The letter from all the five Canons Residentiary of Can-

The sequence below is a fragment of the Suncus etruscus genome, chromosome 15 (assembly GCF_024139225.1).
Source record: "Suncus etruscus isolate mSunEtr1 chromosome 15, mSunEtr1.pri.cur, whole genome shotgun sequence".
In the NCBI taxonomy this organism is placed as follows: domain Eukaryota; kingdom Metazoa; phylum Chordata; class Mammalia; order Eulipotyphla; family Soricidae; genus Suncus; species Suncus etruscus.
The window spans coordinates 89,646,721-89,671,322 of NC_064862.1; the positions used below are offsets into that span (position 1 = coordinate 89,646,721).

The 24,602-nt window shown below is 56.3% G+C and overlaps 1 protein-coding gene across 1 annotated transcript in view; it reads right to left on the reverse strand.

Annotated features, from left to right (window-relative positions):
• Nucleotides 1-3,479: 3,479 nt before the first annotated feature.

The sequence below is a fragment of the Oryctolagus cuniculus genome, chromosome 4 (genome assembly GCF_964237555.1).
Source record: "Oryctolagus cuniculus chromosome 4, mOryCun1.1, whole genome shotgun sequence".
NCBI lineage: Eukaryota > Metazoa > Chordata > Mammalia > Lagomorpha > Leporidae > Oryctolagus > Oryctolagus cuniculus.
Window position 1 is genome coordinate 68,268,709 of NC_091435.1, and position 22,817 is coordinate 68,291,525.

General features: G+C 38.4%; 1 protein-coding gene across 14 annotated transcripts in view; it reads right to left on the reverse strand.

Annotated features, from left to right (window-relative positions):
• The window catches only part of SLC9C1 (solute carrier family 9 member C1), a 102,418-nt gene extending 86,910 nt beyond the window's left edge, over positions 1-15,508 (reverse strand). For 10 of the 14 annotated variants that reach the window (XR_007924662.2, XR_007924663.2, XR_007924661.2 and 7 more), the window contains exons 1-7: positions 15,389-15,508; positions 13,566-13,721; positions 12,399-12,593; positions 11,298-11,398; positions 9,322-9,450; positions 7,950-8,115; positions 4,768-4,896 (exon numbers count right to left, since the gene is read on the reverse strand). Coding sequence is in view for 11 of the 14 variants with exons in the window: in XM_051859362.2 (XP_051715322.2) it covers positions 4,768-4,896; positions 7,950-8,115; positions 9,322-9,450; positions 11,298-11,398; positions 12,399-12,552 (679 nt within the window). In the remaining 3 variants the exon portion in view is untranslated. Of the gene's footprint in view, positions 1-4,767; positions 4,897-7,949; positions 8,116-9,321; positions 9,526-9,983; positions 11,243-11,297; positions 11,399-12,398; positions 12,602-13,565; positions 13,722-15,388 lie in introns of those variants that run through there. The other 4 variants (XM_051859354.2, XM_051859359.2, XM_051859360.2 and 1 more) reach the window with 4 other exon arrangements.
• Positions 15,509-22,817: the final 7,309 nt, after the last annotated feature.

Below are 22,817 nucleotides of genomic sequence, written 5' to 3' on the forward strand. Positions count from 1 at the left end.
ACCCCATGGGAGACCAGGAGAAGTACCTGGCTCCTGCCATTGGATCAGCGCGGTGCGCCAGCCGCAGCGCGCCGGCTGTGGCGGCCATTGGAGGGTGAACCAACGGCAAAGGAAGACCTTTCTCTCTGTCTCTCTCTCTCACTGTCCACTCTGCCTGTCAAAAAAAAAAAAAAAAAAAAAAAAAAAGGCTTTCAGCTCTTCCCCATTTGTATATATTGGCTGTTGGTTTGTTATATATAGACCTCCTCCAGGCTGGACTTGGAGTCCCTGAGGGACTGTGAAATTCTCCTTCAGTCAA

terbury Cathedral dissociating themselves from the public political utterances of their Dean has drawn attention once more to Dr. Hewlett Johnson, and many people are asking in some perplexity how Dr. Hewlett Johnson attained the position which he holds. The answer is simple. He is where he is because Mr. Ramsay MacDonald put him there. Deans are appointed by the Crown, and even Archbishops have to be content with the Deans which the Crown, actually the Prime Minister of the day, gives them. The present Archbishop, by all accounts, is not peculiarly con- tent with the present Dean, particularly since foreigners tend to confuse the two, or at least to suppose that their views on all essentials must be identical. But there is nothing that Dr. Lang can do about it. Some day no doubt Archbishop and Dean will be separated by the resignation, of one of them. As Dr. Lang was born in 1864 and Dr. Hewlett Johnson in 1874, the Dean seems unlikely to be the first to go.